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    Sepsis with Hypotension and Septic Shock – Treatment

    Critical Care / Resuscitation, Infections

    Last Updated Aug 21, 2018
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    • Sepsis is a life-threatening organ dysfunction caused by a dysregulated host response to infection.
    • Septic shock (Sepsis-3 definition):
      • Vasopressors required to maintain a MAP of 65mmHg AND a lactate level > 2mmol/L in the absence of hypovolemia. This predicts a 40% in-hospital mortality.
    • The BC Sepsis Guidelines recommend aggressive expedited delivery of the 3-hour sepsis bundles in any patient with a:
      • Systolic BP <90mmHg,
      • Positive qSOFA score (2/3 of Altered Mental Status, Respiratory Rate >20/minute, Systolic Blood Pressure < 100 mmHg) or
      • Lactate greater than 4.0 mmol/L (see 3-hour bundle in How do I treat sepsis without hypotension?).
    • In patients with hypotension after the delivery of the 3-hour bundle the 6-hour bundle should be competed.

    Sepsis 6-Hour Bundle

    To be completed within 6 hours of time of presentation.

    The 6-hour bundle contains elements that help the clinician to continue their resuscitation after delivery of the 3-hour bundle (see How do I treat sepsis without hypotension?):

    1. Apply vasopressors (for hypotension that does not respond to initial fluid resuscitation) to maintain a mean arterial pressure of >65mmHg:
    • Vasopressors should be initiated within 6 hours for patients with persistent hypotension.
    • First line agent should be norepinephrine (Levophed). See Vasopressor Table.
    • Add either vasopressin (up to 0.03 U/min) or epinephrine to norepinephrine if necessary to achieve MAP 65 mmHg.
    • Or add vasopressin (up to 0.03 U/min) to decrease norepinephrine dosage in dosages exceeding 20 ug/min.
    • Raise MAP to target (> 65 mmHg).

    Note: Vasopressors are ideally given through central lines. Peripheral lines have been used but carry significant risks of extravasation.

    See procedural videos: Central Line Procedure (Internal Jugular, Ultrasound-Guided) and Rapid Internal Jugular.

    1. In the event of persistent hypotension after initial fluid administration or if initial lactate was > 4.0 mmol/L, re-assess volume status and tissue perfusion:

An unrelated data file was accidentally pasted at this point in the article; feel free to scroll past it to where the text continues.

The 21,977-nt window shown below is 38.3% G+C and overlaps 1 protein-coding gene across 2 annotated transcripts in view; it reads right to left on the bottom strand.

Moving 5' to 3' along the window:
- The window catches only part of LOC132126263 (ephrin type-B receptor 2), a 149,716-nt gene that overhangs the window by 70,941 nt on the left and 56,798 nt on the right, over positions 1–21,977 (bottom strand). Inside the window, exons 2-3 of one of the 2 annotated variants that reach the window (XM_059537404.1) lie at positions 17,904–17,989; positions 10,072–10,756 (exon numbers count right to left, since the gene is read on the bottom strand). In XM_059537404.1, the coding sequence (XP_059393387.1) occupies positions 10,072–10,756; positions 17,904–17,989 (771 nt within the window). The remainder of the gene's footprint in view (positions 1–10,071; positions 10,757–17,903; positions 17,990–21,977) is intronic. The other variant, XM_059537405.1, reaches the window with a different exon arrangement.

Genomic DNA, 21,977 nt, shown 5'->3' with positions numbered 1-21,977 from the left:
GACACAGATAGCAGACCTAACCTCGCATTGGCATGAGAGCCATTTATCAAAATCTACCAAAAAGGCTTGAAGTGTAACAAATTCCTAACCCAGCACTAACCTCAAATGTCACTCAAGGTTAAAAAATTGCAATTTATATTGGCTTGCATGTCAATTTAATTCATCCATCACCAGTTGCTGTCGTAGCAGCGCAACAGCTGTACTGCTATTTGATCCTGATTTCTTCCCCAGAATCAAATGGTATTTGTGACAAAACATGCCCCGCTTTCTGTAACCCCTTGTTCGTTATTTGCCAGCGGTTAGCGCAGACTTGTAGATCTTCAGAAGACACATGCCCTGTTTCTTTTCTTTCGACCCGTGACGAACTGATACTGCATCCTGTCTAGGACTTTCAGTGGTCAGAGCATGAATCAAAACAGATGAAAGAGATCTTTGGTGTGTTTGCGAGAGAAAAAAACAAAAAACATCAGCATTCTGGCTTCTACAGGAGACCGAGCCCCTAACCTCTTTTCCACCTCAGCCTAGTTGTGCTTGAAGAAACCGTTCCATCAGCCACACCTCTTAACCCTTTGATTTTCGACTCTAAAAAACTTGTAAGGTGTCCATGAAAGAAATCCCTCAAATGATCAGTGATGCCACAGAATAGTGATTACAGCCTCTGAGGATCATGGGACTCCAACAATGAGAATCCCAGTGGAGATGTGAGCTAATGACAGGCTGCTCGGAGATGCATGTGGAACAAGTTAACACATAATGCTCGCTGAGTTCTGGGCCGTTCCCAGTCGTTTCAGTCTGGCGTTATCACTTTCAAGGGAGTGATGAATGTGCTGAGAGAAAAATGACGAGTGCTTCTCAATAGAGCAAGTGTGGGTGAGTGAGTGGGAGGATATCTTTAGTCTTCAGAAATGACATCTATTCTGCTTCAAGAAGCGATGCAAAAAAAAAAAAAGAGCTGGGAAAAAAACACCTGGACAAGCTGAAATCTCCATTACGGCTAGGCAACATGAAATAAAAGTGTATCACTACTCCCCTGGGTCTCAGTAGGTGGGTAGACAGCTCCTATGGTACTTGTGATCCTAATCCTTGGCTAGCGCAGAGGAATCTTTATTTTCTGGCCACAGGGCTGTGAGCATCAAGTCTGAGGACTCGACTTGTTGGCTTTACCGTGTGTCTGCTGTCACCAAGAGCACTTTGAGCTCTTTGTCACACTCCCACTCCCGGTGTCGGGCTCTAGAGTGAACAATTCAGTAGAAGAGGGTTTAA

• Repeat focused exam (after initial fluid resuscitation) including vital signs, cardiopulmonary status, capillary refill, pulse, and skin findings


    • Measure CVP
    • Measure ScvO₂
    • Bedside cardiovascular ultrasound

    * Dynamic assessment of fluid responsiveness with passive leg raise or fluid challenge.

    1. Re-measure lactate if initial lactate elevated:
    • Normalize lactate as a marker of tissue hypoperfusion.
    • When lactate is not clearing: rule out other forms of shock (i.e. septic cardiomyopathy) or organ ischemia, amplify resuscitation and consult critical care.
    1. If septic cardiomyopathy (reduced cardiac contractility) is suggested by either bedside echocardiography, physical exam or low ScvO2 start dobutamine (2.5-10 ug/kg/min).
    2. If unable to restore hemodynamic stability with fluid resuscitation and vasopressors, add IV hydrocortisone at a dose of 50 mg IV q6h.

    Criteria For Hospital Admission

    All patients with sepsis or septic shock should be admitted to the hospital.

    Criteria For Transfer To Another Facility

    All  patients with septic shock will need critical care support.

    Quality Of Evidence?


    • The new surviving sepsis campaign guidelines provide strong recommendations or best practice statements for all of these interventions.

    Related Information

    Reference List

    Relevant Resources


    View all Resources



    Central Line Procedure (Internal Jugular, Ultrasound Guided)

    View all Videos


    Sepsis and Soft Tissue Infections


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